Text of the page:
“Our attention span is surprisingly comparable to a goldfish’s, think only of the way we use our remote control or how we click away online”. With this comparison in his keynote, SAS’ Chief customer Officer Fritz Lehman managed to get our attention for much more than the 8 seconds he was referring to as the maximum ‘window of opportunity’. Lehman’s main message: if you truly want to grab the customer’s attention, you need to provide a superior customer experience. And the better you know the customer, the better the experience you can offer. Lehman, formerly a competitive swimmer, likes to quote Al Pacino as the coach in the American football movie Any Given Sunday: “The difference between winning and losing is a matter of inches and seconds.” We don’t know about the inches in the customer experience but the seconds definitely count.
When user experience becomes a life-saver...
But customer experience goes beyond that few seconds timeframe to catch someone’s attention, obviously. The most striking example was in the keynotes by Pieter-Christiaan van Oranje-Nassau, Van Vollenhoven, nephew of the Dutch king Willem-Alexander, and by Leonard Doyle, spokesperson for IOM (International Organization for Migration). Both made a compelling argument for the use of data as a valuable contribution to making the refugees’ and caregivers’ lives easier and increasing the quality of care and aid. It also became obvious that by simply providing an easy interface, a lot more data were entered on the availability of aid workers on the one hand and the need for assistance on the other hand. By linking those respective data, aid to refugees and migrants becomes a lot more effective.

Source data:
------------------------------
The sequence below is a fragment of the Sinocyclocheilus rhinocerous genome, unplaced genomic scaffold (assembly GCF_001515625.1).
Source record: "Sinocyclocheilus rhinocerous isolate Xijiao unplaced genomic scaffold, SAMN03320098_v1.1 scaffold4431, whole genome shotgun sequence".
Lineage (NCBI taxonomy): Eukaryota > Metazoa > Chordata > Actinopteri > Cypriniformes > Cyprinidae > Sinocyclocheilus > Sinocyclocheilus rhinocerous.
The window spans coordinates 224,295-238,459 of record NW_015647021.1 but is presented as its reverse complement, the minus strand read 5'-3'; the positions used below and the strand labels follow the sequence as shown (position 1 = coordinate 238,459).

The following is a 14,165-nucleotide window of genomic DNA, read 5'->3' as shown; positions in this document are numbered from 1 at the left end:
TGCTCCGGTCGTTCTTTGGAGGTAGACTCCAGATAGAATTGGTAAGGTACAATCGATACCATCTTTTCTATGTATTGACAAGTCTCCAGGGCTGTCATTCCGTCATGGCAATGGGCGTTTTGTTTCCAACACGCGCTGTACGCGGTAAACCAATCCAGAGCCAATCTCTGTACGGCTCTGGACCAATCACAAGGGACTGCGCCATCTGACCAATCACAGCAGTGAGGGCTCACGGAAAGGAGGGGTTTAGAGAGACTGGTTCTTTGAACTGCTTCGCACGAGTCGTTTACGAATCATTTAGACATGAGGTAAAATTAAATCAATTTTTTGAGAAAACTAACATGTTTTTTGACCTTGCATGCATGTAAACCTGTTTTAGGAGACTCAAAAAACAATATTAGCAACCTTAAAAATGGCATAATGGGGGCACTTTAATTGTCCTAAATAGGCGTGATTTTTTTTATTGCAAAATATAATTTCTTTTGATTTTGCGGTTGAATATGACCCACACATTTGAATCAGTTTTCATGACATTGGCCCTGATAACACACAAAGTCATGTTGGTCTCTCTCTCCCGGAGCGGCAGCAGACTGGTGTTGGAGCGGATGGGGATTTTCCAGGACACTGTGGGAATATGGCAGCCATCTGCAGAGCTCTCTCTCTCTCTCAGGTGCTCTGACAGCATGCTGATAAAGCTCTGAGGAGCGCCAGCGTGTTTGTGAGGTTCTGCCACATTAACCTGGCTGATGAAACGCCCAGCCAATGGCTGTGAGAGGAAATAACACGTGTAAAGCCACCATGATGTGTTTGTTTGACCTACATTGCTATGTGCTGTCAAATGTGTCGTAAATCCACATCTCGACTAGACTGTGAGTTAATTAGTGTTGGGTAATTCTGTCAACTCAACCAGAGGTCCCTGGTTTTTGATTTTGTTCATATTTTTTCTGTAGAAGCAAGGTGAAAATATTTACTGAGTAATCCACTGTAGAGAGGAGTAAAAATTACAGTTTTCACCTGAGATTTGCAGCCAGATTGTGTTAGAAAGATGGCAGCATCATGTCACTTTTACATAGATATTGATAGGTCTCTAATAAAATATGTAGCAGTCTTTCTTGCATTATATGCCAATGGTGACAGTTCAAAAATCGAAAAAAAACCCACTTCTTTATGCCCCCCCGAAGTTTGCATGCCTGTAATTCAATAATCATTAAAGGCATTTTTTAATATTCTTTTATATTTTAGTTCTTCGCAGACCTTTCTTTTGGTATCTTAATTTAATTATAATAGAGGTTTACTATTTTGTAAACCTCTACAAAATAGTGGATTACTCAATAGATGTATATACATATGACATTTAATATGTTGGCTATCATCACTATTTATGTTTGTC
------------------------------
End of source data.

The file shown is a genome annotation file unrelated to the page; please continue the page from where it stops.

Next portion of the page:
The importance of the user experience transpired in most of the sessions, from GDPR (good data quality ensures better protection of their data subject as well as the quality of the analytics) over football (Scisports offers a huge database of player profiles but also prepares a VR offering where you can experience an actual game from the point of view of one of the players) to an overview of the expected jobs in the future: highly ranked new job titles were a.o. Chatbot Gag Writer and AI Voice coach.
... and helps uncover a serial killer
Icing on the cake was the keynote by Hannah Fry, a lecturer in the Mathematics of Cities at the Centre for Advanced Spatial Analysis at UCL. She talked about how mathematics can uncover the secret of a successful relationship but also how data visualization has helped uncover a serial killer. The main message was, if you let the data lead you to the insights, there is no telling what you might discover. An insightful and flexible user experience can make the difference in such cases.